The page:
Almost one year ago (11 months, 2 days) I sent the hardest email of my life on the heels of my mom, Maria Whelan's sudden passing. When she died the morning of June 10th, my world was shattered and I can report in the days, weeks and months since, I've worked hard and exhaustively in piecing myself back together.
This Sunday is Mother's Day, and like other "first" holidays since losing my mom, I am bracing myself. But this one feels harder and more daunting that the others, because of course, it's a day I would have otherwise spent celebrating her and how she shaped me and my sisters to be the women we are today. As this holiday approaches, I realized what I wanted most was to preserve her memory and legacy and sending this note is one way I came up with to do that.
Everyone's grief journey is unique and there's no right way. On my own journey, I've learned a few things. I've learned to lean into the sadness. I've learned how to continue living my life keeping my mom at the forefront and I work every day to make her proud. I have pushed through the tears to tell stories about her, often laughing and crying at once. I have harnessed how she lived and worked and made major career decisions through the filter: "what would Maria do"? And it's made me better.
I have also learned to lean on the support of others and I cannot imagine where I'd be today had it not been for the support of my colleagues, friends and Spool clients and partners. My gratitude cannot be adequately conveyed through an email, but it's a start. Thank you to all who played a role in this.
When she died and as I worked (and still work) to process it, I promised myself to be intentional and to keep learning from her. Those who knew her, who worked with her, who learned from her and loved her are better for how their lives crossed with hers. And even though she is gone, I keep her spirit and the force-of-nature she was alive as best I can. So that in mind, I want to share some of her with you because even in her passing, we can keep learning and she can still make all of us better.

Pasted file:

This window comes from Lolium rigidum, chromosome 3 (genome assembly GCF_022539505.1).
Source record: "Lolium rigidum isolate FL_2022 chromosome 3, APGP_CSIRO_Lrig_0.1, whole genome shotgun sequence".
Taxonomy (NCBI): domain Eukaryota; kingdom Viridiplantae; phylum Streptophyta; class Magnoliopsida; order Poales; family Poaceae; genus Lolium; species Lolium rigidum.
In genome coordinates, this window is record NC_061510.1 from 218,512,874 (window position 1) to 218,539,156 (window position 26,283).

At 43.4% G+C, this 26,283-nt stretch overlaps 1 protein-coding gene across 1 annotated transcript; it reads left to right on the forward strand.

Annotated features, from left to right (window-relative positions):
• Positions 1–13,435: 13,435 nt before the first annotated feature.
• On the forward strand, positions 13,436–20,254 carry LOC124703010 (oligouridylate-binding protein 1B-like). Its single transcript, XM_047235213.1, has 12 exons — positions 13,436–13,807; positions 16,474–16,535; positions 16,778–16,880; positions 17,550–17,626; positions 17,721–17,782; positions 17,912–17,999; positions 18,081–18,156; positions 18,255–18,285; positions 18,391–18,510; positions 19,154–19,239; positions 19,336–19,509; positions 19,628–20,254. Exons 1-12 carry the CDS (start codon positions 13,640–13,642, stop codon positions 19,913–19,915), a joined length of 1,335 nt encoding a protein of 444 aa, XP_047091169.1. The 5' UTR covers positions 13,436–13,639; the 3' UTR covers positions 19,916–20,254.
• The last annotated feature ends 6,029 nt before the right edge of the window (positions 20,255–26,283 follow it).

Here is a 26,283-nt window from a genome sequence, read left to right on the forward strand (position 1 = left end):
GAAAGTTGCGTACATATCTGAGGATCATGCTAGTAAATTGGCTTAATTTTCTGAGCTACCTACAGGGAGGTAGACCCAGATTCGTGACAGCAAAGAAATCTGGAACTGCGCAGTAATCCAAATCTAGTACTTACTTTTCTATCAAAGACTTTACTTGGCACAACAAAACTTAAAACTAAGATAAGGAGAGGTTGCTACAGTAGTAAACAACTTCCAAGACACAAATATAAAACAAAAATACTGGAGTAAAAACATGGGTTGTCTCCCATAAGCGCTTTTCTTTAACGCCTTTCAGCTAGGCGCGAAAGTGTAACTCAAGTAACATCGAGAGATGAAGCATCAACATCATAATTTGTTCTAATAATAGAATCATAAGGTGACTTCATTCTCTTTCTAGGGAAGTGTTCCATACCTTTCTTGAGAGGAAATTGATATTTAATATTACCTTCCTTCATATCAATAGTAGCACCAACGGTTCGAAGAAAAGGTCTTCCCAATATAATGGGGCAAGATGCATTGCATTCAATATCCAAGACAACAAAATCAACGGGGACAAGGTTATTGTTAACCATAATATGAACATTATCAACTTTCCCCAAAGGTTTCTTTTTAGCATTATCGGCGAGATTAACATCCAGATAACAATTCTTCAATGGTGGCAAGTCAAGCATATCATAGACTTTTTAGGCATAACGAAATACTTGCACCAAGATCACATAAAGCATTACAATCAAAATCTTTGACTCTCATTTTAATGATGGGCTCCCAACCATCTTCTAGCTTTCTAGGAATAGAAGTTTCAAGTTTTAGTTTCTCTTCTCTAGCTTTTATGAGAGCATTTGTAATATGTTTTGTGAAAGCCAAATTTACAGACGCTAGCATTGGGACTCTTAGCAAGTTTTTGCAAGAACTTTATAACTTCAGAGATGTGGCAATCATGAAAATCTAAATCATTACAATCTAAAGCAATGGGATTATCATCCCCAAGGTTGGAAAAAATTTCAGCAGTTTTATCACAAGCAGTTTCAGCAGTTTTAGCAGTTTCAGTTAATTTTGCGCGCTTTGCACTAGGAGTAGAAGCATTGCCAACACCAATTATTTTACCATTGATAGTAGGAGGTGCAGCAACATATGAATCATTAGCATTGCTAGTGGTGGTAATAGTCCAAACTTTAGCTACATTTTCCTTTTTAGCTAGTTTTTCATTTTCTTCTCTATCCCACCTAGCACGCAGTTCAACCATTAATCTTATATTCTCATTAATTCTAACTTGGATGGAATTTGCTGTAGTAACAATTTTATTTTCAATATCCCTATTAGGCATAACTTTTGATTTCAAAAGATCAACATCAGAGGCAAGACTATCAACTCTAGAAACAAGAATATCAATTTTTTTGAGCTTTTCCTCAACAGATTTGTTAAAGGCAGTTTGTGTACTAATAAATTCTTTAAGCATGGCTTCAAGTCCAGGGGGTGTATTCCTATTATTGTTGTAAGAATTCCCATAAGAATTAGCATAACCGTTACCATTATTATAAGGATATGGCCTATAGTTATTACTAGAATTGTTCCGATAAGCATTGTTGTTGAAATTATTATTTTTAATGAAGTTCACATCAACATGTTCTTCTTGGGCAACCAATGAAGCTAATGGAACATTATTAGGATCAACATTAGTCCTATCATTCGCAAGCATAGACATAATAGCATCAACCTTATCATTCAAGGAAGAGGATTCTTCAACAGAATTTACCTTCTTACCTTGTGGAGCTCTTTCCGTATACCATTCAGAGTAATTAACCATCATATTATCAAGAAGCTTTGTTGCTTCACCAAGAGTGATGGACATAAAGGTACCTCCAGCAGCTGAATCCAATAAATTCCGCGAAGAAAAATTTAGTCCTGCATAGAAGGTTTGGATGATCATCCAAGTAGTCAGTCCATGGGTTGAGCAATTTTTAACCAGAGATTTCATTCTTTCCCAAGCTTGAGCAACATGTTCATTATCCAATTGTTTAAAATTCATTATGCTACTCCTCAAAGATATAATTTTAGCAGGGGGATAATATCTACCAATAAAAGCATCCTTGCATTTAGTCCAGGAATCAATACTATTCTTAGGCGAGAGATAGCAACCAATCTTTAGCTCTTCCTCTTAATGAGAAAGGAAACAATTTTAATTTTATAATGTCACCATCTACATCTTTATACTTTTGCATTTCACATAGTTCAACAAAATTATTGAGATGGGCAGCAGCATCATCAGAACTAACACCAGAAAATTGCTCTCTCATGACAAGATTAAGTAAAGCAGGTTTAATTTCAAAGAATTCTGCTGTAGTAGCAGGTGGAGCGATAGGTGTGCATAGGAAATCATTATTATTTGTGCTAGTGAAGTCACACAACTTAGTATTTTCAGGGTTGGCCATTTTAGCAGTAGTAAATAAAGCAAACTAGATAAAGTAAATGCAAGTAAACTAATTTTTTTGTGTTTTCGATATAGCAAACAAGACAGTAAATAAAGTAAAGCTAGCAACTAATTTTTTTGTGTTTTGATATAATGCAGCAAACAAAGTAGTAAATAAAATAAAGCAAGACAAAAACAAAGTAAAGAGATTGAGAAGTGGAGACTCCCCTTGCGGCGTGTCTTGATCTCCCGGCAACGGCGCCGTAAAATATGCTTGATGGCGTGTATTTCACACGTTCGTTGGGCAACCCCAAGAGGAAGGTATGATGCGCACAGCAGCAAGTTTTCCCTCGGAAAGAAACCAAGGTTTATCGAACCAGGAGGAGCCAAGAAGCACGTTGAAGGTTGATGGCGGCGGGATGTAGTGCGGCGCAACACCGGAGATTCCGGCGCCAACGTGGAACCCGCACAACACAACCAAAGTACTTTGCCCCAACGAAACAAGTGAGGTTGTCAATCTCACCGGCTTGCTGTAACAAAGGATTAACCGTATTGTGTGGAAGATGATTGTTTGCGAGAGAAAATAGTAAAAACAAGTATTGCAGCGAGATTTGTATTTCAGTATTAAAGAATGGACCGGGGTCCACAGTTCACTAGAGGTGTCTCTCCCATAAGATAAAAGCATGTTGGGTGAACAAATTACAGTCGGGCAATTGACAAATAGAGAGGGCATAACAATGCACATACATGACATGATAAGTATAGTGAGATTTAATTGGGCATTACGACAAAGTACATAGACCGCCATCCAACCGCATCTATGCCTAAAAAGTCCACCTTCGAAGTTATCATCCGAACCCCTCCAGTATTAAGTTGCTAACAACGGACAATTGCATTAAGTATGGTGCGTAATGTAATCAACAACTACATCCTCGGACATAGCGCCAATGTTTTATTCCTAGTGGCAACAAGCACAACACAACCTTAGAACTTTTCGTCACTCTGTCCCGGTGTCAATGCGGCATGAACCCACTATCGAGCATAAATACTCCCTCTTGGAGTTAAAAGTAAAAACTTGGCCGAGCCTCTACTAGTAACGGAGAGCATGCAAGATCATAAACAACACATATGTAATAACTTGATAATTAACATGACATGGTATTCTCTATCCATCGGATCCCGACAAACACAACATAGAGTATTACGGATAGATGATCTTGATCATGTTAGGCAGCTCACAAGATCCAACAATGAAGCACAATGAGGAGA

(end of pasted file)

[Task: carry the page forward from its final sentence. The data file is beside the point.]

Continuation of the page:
My mom created community wherever she was and saw in every person someone worthy of respect, a good joke and a great story.
She worked tirelessly to expand opportunity and happiness for as many people as possible.
Her professional life was important to her and she never apologized for her ambitions or her achievements (let alone her opinions).
She suffered no fools and was intimidated by no one.
My mom looked at everyone with the same eyes and expected those with privilege and power to care about those who have neither.
She was fierce, she was righteous, she was smart and she was funny and, she did it with gusto, hard work, partnerships and charm.
She made friends everywhere she went, she kept up with people and told them they mattered, made them laugh and gave them big, wonderful hugs.
She always paid forward her own professional success by meeting with anyone looking for advice or direction. Inevitably she encouraged everyone around her to be bold and go for it and you knew that she would support you along the way.
Her capacity for love was endless.
Her love of gossip, deep.
Her interests, quirky and specific.
Her spirit and laugh filled every room she entered.
She brought people together and demanded we all do better, especially in building a world where children are important and where they matter.
If you were to ask my mom about her greatest achievements, she would list me and my sisters, Ellen and Maeve. She raised us to be proud, to be kind, to be strong, to work hard and to laugh loud and often. She never placed on us any expectations or restrictions for who we should be so long as we were true to ourselves. She loved with great affection and delight and would often say she was most proud of her close friendship with each of us, and we shared that right back.
I hope however you spend this Sunday, celebrate the women and mothers we know, we love, we miss, we honor and we hope to be one day.
xCatherine Merritt, CEO at Spool